Fiction, YA. The book club I went to in Ithaca ended up doing a lot of YA fiction, not really by design, but because we were all busy women who might not get through a thick non-fiction tome, but who could toss off a slim YA novel within a month. YA fiction is also fairly non-threatening and often low on offensive content, which makes it even more attractive for book clubs.
Like No Other. Great discussion potential for Mormons.
Hattie Big Sky.
Keeping the Castle. This could be fun in conjunction with some Jane Austen books.
For Darkness Shows the Stars. My dream is to read Persuasion one month, and this one the next, and then discuss.
The Book Thief.
The Sweetness at the Bottom of the Pie.
Between Shades of Gray.
Code Name Verity.
Fiction, Regular ol'. I feel like this is the most dangerous category because straight-up fiction can be weird, or offensive, or long, or too off-putting for a general book club pick. That said...
A Town Like Alice.
Papa Married a Mormon. (This would be interesting to non-Mormons, too.)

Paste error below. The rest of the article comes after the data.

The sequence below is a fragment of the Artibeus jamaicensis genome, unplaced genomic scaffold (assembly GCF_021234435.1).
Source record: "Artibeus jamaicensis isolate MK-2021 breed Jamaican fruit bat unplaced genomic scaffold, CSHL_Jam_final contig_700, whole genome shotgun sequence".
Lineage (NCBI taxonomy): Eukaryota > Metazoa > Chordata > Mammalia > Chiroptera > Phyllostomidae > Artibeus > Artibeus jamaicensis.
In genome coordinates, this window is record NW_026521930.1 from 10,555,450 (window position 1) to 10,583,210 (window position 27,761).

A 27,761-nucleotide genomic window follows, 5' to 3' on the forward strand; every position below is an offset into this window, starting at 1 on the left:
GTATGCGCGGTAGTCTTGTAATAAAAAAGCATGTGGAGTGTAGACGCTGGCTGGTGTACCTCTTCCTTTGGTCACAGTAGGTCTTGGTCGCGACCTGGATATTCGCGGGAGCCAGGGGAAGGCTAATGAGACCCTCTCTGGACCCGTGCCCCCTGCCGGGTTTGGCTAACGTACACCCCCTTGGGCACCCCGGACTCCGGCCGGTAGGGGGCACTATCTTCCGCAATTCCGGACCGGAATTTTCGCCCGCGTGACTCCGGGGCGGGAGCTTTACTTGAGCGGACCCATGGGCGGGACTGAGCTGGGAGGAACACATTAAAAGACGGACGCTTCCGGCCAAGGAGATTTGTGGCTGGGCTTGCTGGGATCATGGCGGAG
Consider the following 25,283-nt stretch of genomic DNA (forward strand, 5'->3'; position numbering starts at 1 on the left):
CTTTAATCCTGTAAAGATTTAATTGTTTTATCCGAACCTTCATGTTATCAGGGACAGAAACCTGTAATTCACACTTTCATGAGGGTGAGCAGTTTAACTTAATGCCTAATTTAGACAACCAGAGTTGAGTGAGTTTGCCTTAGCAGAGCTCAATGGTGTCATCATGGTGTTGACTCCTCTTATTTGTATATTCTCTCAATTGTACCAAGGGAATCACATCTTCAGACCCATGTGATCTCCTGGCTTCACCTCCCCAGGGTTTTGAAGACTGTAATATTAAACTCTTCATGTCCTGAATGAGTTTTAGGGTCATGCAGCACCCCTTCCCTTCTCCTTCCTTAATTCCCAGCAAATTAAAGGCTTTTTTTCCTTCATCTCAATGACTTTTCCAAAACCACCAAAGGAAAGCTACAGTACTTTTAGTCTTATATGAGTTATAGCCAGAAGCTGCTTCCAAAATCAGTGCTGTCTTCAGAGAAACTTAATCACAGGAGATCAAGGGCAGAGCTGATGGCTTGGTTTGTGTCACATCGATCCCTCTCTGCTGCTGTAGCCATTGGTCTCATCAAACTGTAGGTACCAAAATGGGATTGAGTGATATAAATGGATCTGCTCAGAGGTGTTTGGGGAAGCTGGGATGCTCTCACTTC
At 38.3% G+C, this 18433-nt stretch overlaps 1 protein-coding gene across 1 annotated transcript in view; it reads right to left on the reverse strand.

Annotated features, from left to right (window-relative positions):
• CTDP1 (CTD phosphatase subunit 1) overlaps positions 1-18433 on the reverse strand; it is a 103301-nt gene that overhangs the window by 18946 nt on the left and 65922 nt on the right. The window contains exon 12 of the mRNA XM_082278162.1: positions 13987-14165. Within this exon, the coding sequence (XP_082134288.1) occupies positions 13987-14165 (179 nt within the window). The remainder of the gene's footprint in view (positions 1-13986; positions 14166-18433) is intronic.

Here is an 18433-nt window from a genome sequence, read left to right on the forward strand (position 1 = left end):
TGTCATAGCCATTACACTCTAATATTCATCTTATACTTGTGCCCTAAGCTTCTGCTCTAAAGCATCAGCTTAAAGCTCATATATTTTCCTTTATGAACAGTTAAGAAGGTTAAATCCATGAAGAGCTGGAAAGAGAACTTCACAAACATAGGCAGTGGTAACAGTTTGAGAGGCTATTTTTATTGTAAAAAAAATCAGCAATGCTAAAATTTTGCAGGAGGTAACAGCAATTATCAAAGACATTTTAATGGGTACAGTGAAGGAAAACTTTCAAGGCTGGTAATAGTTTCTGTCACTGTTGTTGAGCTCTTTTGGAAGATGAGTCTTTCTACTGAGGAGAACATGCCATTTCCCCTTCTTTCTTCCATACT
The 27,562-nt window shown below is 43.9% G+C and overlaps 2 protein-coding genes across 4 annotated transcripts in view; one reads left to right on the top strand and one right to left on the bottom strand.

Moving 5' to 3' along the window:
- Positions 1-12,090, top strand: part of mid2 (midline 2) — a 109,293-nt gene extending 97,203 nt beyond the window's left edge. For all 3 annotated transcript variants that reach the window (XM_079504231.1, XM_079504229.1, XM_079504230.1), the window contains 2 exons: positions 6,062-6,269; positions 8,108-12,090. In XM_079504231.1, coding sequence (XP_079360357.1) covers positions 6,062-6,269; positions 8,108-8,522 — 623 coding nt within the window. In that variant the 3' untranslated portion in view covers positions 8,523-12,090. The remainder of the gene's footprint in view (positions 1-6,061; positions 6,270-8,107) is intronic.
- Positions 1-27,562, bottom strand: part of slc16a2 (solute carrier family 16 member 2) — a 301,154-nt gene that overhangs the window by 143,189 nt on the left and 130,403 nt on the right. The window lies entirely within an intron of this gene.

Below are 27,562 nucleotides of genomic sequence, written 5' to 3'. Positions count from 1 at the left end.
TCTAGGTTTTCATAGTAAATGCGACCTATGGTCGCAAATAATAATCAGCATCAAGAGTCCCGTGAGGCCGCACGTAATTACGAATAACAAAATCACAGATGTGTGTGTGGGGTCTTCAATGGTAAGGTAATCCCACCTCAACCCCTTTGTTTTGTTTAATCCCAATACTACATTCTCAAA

These is My Words.
The Night Circus.
Non-fiction, Heavy Issues to Discuss. Some book clubs want this kind of book; others don't.
Don't Let's Go to the Dogs Tonight. Dysfunctional African childhood!
Nothing to Envy. North Korea!
Desperate Passage. Donner Party!
One Day in September. Munich Olympics massacre!
Logavina Street. Siege of Sarajevo!
Non-fiction, Fun & Accessible.
The Immortal Life of Henrietta Lacks.
Consider the Fork.
The Princes in the Tower.
One Light Still Shines. Lovely lovely book.
Global Mom. Especially for expats, or Mormons. OR MORMON EXPATS.
Ghost Soldiers. OK, this is about a WW2 POW camp, so maybe not "fun," but I would recommend this instead of Unbroken for a book club book. It's shorter and punchier, with some of the same emotional impact.
Surviving the Angel of Death. Also not "fun," but it's a WW2 concentration camp memoir written for a juvenile audience, so it keeps things lighter than it might otherwise have done.
Classics. No specific title recommendations for this category. Pick a classic, any classic. Thomas Hardy will always give you something to discuss (just don't let it be Jude the Obscure, mmkay?). Our book club in Tucson always, always picked classics, and it was a great strategy. Best-case scenario, you read it and loved it. Worst-case scenario, you read it, maybe didn't like it, but now have another classic to cross off the to-read list.
I hope you can find some good general recommendations here. If you want something more specific, let me know and I'm happy to make a more tailored suggestion!